Amnesty has "Prisoner of the Month" and "Prisoner of the Year" campaigns -- high- lighting the plight of the incarcerated by political systems they feel need global attention.
It also regularly puts in play what it calls the "Urgent-Action Network" (UAN). Since some prisoners face acute crises -- threats of execution, tortune, disappearance, or a need for immediate medical attention -- "it just isn't enough to alert a group of 10 people in Peoria to write 10 letters," Mr. Rubenstein says.
Through modern technology, thousands of letters and telegrams can be generated in less than 24 hours. "We've been able to verify that in 50 percent of the cases assigned to UAN, something good happens: prisoner released, execution stayed, medical attention given," he says. Last year, this network handled 248 such cases in 56 countries.
As the number of adoption groups has grown, it has become more and more difficult to assign each one prisoners crossing world ideologies. The fact that prisoners in, say, Chile are easier to document than prisoners in Cuba has also led to charges that AI is not evenhanded in its efforts.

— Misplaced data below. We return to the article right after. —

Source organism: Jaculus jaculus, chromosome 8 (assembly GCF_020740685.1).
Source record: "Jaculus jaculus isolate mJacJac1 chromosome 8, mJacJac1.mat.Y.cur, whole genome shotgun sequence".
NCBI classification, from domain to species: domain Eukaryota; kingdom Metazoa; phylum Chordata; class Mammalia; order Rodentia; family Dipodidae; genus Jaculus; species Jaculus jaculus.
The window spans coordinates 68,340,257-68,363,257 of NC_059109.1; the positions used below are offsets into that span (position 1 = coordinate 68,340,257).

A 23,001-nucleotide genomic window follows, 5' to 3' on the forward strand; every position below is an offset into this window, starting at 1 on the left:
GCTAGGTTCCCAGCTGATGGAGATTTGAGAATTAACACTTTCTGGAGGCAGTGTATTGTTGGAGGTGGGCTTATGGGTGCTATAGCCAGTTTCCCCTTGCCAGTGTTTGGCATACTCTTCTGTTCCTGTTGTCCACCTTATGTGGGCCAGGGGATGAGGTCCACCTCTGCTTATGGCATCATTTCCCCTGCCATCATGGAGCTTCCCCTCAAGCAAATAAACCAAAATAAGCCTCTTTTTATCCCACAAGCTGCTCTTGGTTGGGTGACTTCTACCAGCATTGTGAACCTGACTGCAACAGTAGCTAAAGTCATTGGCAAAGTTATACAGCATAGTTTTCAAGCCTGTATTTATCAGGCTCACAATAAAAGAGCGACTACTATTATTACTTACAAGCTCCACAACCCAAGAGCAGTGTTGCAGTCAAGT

"At a given point it may be possible to have documentation of a thousand prisoners in one country," Mr. McGee says. "But we feel it may not be most effective to assign them all to adoption groups, because there may be morem prisoners in the country next door for which we can't get firm documentation. This shifts public focus toward one country and unbalances the work."
To try to help the cases where firm documentation is not available, AI began "country" and "issue" campaigns about 10 years ago.
Using the well-documented individual prisoner cases as examples of broader violations throughout a given country, AI researchers for six months to a year focus resources to expose a larger pattern of repression. The AI adoption groups are urged to sponsor public discussions, visit embassies, and deal with the press and diplomatic crops to generate international concern.
How do Amnesty researchers get their information?
Diplomatic sources, churches, labor unions, business, press reports, clippings sent by concerned public, and extensive debriefing of refugees and individual travelers.
How can such information be verified?
"Individual researchers will a times have enough background material to be able to judge from corroborating evidence in files," Mr. McGee says. "Usually, three or four kinds of corroborating evidence build the case for a dossier," he says.
"To involve and collaborate with trade unions and professional bodies is to go a long way toward explaining to governments that AI's activities are impartial," says Mr. Ennals, "and motivated only by internationally accepted objectives. . . ."